1. Sleve McDichael*

            OP says containers, plural, so presumably it was Wednesday, Thursday and Friday’s lunches. Good quality fresh ingredients for 3 meals plus the cost of a short notice replacement on Wednesday could easily add up to $30 in some cities.

      5. Princess Consuela Banana Hammock*

        Agreed. Taking what will look like a minor issue to others and casting it in extreme terms usually does not help win an office argument or obtain oversight. OP needs to isolate what they want the outcome to be and then craft an approach that helps them obtain that outcome. They are not going to win the day by trying to convince other people that the receptionist “stole” OP’s lunch when she threw it away.

        Using the language of stealing/theft is going to make OP look unreasonable and histrionic, when OP’s concern is totally legitimate on its own. OP can easily explain that the lack of notice, lack of communication re: container labeling, and throwing away valued food storage containers (glass!) was unreasonable, unwarranted, inappropriate and super disrespectful. The facts on their own are bad enough that OP doesn’t have to reframe them to convey the severity.

    1. Approval is optional*

      Seems more than a bit over the top, and highly unlikely to do much for the LW’s reputation in the office.
      Given the receptionist has always given 2 ‘reminders’ in the past (which is at least one more than adults should need in my view) I would treat this as a mix-up. Genuine curiosity about whether the day and time for cleaning has changed, and a ‘oh good, thought I’d got it wrong’ if it hasn’t, would be my advice.

      1. Who Plays Backgammon?*

        #4–Not at all an okay thing, especially tossing out dishes, and the people in the office have plenty of grounds to complain. However, I’d throw in the *possibility* that the receptionist carried out muddled instructions from someone else. (I’ve seen that kind of thing happen more than once and the staff member left holding the bag alone when everyone starts hollering.) The receptionist always followed a regular pattern before. On the topic of she’s “generally pretty rude and pretty much does what she sees fit,” in my experience people often have that view of “support staff” who aren’t being obsequious enough or aren’t letting everyone in the place tell them what their job is supposed to be. Not saying that’s the case here, but that sounded a bit personal.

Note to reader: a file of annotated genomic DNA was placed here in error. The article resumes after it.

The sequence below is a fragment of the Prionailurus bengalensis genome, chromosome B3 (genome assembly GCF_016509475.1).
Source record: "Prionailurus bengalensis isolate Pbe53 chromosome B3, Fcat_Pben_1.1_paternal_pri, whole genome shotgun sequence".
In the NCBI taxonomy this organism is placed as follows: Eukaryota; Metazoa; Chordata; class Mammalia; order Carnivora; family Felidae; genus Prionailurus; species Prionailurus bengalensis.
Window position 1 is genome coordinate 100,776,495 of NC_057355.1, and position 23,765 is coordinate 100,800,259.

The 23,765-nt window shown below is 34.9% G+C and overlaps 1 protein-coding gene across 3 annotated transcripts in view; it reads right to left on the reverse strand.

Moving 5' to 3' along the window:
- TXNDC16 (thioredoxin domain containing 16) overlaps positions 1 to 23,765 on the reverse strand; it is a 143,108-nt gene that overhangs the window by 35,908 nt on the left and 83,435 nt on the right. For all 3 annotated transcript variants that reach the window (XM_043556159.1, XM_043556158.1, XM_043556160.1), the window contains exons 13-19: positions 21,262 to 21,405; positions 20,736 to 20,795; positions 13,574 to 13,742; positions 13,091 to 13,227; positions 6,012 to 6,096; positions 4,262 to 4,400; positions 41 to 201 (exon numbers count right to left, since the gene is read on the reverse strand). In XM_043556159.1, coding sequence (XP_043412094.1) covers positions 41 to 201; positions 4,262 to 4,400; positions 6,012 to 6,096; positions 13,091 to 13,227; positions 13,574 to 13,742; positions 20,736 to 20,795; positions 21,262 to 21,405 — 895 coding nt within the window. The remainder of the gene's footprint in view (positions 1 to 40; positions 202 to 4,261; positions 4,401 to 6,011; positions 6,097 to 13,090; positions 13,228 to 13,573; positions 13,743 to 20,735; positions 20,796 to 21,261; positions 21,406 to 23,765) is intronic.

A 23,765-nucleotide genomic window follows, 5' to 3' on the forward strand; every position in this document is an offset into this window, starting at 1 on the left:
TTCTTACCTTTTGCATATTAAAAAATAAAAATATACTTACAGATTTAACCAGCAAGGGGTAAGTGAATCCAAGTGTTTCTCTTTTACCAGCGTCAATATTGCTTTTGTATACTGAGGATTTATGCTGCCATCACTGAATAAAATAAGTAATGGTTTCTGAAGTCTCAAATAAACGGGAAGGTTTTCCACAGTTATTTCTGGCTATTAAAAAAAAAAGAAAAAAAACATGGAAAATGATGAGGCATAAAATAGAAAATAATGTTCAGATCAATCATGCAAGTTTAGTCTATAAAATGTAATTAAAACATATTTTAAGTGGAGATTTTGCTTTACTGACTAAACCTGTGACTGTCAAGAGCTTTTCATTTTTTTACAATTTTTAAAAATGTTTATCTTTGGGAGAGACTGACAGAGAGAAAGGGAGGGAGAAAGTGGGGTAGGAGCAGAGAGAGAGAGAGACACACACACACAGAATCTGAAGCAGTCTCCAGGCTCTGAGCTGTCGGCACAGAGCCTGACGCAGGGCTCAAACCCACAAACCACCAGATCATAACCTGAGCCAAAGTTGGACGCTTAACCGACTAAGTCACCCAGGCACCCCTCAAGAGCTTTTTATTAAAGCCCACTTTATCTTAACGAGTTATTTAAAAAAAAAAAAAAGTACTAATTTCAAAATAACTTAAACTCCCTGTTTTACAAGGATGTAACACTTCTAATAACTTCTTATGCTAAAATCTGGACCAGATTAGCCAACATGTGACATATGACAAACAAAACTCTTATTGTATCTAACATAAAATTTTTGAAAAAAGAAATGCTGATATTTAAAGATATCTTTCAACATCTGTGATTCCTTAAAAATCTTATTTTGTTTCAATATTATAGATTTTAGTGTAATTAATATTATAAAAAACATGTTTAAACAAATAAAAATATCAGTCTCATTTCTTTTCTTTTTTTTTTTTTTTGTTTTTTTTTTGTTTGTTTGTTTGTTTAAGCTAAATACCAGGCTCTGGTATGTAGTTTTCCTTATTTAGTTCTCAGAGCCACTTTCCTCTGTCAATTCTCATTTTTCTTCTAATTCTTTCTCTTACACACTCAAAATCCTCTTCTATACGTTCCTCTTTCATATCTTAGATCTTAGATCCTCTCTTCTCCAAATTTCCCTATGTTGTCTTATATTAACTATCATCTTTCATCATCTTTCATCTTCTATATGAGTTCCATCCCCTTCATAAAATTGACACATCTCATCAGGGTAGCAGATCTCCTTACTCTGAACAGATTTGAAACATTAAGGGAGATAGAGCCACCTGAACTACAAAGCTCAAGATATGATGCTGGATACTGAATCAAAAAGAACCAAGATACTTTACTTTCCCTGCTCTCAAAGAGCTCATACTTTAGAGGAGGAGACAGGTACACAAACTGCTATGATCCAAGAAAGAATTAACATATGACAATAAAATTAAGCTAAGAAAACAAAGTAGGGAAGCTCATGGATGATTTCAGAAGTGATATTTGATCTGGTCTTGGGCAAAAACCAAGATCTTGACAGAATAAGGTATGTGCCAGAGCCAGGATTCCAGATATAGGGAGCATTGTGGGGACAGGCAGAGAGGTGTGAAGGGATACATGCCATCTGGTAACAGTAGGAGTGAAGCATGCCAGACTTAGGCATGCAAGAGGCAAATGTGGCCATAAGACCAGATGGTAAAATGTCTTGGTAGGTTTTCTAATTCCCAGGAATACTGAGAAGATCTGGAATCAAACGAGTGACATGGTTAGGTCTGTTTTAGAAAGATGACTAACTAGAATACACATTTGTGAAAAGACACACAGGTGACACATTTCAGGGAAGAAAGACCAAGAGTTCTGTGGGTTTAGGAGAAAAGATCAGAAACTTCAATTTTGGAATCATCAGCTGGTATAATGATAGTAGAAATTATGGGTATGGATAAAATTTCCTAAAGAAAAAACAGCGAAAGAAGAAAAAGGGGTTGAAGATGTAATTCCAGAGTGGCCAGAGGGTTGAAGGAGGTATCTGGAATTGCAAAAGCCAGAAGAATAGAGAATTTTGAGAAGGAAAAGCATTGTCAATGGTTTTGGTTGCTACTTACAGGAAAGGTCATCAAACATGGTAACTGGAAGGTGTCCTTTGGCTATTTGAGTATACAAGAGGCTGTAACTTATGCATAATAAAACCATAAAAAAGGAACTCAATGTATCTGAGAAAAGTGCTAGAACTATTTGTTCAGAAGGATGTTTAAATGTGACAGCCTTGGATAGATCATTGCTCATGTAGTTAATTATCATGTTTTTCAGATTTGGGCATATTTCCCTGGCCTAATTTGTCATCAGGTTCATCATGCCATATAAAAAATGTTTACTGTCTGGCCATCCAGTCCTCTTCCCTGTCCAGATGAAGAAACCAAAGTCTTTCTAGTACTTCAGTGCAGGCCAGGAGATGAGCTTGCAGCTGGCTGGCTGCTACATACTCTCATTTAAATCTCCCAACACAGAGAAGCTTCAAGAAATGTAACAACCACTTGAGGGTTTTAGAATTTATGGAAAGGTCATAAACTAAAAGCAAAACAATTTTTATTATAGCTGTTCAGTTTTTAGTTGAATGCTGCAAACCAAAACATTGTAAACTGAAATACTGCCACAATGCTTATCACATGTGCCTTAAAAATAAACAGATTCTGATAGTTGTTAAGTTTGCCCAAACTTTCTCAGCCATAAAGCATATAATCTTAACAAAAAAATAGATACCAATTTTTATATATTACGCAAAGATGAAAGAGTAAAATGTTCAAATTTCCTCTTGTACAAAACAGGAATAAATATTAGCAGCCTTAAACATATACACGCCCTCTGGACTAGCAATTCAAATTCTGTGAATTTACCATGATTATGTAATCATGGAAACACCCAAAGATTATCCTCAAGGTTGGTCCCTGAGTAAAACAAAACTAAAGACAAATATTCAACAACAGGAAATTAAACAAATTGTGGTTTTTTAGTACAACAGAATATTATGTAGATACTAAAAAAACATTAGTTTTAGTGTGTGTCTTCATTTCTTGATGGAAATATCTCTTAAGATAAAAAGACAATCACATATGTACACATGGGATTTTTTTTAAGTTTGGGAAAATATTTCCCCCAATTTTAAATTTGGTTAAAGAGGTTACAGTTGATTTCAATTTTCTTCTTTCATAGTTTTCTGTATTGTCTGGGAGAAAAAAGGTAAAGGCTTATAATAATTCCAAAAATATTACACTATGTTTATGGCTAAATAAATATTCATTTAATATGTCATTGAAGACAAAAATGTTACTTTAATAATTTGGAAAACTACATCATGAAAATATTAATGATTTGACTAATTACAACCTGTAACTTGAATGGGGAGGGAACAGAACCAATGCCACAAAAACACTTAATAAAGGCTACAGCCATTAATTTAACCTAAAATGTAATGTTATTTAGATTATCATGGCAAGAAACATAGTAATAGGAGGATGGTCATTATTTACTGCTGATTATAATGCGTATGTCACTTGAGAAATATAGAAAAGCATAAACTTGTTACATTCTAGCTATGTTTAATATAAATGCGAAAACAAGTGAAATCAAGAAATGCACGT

#3–Your employers sound like first-class jerks, and negligent, too, if they have a policy about something as serious as illness at work and don’t bother to tell their workers about it. A while back somebody got hurt in our office (different from your situation because it was a workplace injury). It wasn’t major but did require medical attention. The boss was out (but reachable by phone or text). Coworker Daphne announced she was taking Jim to the doctor and they just left. Shortly after, Jim called in bitching that his doctor’s office wouldn’t treat him and where was he supposed to go. He was pissed and blowing up on the phone, but nobody knew who to call or what to tell him. Turned out the co. had a contracted clinic for workplace injuries. Then the boss came in and it was a flurry of phone calls to HR in another city to find out what to do. But it was all about Jim getting treated, and I don’t believe Daphne got in any trouble. Now the information is posted all over the office.

        1. Fikly*

          A lot of doctors just will not do workers comp, because it’s such a pain on the paperwork end. Most people don’t know this until they deal with it personally.

          1. The Man, Becky Lynch*

            No. They just have to follow procedure so they can bill workers comp. They don’t just deny services because they don’t like it unless they don’t accept insurance at all.

            1. Phil*

              I was hurt on the job-knee requiring surgery-and it wasn’t any problem. NO problem with the docs, disability or anything. Workers Comp took care of everything seamlessly.

        2. Colette*